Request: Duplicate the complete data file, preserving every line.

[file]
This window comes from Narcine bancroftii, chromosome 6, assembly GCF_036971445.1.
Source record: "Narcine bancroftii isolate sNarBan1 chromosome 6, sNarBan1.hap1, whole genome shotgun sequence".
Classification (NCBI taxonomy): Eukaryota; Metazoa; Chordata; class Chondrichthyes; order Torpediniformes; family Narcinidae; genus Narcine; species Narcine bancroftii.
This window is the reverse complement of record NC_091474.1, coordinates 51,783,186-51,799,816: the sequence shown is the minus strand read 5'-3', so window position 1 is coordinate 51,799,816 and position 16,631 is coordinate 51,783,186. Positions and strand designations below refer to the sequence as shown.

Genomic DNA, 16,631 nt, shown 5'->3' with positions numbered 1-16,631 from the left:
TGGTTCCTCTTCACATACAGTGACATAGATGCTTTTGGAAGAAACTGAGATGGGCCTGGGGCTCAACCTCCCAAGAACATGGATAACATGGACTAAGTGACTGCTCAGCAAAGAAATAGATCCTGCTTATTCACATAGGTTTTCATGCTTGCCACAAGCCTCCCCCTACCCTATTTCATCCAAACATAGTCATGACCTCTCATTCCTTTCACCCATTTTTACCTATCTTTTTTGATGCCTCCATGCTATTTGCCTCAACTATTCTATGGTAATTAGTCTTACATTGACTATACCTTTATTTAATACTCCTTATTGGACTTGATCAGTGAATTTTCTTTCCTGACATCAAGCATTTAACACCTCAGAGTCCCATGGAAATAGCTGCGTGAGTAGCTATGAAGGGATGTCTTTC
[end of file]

This window comes from Narcine bancroftii, chromosome 6, assembly GCF_036971445.1.
Source record: "Narcine bancroftii isolate sNarBan1 chromosome 6, sNarBan1.hap1, whole genome shotgun sequence".
Classification (NCBI taxonomy): Eukaryota; Metazoa; Chordata; class Chondrichthyes; order Torpediniformes; family Narcinidae; genus Narcine; species Narcine bancroftii.
This window is the reverse complement of record NC_091474.1, coordinates 51,783,186-51,799,816: the sequence shown is the minus strand read 5'-3', so window position 1 is coordinate 51,799,816 and position 16,631 is coordinate 51,783,186. Positions and strand designations below refer to the sequence as shown.

Genomic DNA, 16,631 nt, shown 5'->3' with positions numbered 1-16,631 from the left:
TGGTTCCTCTTCACATACAGTGACATAGATGCTTTTGGAAGAAACTGAGATGGGCCTGGGGCTCAACCTCCCAAGAACATGGATAACATGGACTAAGTGACTGCTCAGCAAAGAAATAGATCCTGCTTATTCACATAGGTTTTCATGCTTGCCACAAGCCTCCCCCTACCCTATTTCATCCAAACATAGTCATGACCTCTCATTCCTTTCACCCATTTTTACCTATCTTTTTTGATGCCTCCATGCTATTTGCCTCAACTATTCTATGGTAATTAGTCTTACATTGACTATACCTTTATTTAATACTCCTTATTGGACTTGATCAGTGAATTTTCTTTCCTGACATCAAGCATTTAACACCTCAGAGTCCCATGGAAATAGCTGCGTGAGTAGCTATGAAGGGATGTCTTTC